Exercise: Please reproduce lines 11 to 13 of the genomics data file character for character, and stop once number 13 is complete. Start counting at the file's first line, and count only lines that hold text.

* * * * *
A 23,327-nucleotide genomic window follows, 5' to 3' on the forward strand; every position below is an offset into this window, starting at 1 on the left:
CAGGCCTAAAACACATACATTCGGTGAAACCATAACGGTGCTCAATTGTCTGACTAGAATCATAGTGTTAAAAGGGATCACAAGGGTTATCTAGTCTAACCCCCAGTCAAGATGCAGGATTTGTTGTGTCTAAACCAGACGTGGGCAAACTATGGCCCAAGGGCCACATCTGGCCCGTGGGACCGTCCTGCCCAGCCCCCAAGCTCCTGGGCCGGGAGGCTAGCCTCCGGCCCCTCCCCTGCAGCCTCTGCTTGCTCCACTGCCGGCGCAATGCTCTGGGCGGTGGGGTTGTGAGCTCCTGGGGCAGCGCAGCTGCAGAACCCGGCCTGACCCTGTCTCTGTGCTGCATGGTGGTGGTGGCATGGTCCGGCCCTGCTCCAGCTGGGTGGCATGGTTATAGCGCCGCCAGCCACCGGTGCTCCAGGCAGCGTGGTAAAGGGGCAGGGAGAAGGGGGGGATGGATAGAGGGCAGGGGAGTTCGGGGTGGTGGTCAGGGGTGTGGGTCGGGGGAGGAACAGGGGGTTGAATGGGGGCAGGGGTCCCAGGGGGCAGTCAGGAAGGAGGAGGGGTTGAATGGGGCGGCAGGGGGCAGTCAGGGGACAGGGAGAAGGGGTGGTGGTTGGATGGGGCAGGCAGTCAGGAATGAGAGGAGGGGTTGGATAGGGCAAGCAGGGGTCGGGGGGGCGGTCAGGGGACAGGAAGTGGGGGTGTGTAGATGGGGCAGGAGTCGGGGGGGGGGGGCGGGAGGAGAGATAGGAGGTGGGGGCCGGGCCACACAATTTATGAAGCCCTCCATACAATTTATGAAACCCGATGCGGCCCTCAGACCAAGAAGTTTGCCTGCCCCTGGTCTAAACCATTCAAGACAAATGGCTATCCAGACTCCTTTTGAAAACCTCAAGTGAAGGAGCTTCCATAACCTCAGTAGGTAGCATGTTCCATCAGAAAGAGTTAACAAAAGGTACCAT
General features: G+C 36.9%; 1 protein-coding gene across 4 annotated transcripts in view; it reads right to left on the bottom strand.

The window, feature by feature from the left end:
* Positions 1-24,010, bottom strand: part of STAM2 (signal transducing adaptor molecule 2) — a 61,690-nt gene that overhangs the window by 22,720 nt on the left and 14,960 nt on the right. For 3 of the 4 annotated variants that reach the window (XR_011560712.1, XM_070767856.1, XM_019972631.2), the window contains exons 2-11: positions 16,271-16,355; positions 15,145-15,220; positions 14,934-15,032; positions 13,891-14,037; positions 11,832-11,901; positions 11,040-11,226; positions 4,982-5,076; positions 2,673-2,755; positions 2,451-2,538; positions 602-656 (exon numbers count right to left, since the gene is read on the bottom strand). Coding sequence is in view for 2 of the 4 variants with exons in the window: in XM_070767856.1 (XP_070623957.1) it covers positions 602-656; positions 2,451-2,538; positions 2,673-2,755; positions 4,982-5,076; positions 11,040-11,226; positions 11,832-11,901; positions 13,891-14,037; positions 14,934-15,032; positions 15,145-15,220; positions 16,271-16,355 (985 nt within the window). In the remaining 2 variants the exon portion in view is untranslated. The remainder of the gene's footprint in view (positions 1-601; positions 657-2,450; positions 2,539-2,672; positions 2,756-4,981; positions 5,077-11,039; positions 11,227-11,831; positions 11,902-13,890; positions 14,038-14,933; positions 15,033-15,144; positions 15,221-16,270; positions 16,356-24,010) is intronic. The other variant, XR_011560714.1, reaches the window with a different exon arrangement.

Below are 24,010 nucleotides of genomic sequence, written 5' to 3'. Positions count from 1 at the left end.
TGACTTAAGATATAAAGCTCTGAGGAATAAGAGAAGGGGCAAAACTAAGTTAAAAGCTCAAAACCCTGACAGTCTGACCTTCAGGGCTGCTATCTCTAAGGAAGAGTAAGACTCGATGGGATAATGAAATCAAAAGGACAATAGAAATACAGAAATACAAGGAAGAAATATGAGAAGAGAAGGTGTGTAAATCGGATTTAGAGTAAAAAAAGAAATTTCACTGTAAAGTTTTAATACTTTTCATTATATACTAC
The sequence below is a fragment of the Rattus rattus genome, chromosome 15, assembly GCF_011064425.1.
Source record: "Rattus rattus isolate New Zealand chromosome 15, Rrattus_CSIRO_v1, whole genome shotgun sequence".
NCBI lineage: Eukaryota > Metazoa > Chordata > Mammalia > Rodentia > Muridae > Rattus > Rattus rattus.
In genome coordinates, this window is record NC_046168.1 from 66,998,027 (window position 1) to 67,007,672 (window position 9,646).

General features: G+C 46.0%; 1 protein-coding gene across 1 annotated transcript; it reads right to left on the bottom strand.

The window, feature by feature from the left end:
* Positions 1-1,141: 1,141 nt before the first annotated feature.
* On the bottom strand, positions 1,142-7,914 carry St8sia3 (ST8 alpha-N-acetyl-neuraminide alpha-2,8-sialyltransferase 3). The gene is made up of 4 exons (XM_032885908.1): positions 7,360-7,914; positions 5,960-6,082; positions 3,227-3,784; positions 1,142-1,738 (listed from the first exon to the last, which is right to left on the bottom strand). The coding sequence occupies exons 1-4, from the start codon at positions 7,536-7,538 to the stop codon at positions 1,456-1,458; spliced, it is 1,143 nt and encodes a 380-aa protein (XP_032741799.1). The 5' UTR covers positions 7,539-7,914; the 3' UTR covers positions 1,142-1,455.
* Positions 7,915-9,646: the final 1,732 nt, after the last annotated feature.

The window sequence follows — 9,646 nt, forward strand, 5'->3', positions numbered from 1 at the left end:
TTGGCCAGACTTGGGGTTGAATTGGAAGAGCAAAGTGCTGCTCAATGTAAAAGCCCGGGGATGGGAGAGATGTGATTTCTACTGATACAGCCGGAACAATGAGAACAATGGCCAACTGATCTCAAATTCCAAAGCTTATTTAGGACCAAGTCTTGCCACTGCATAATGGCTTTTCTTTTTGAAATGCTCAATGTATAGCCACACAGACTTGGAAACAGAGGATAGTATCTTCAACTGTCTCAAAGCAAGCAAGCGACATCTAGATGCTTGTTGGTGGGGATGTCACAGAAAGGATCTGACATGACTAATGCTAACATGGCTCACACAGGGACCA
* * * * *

In genome coordinates, this window is record NC_046168.1 from 66,998,027 (window position 1) to 67,007,672 (window position 9,646).

General features: G+C 46.0%; 1 protein-coding gene across 1 annotated transcript; it reads right to left on the bottom strand.

The window, feature by feature from the left end: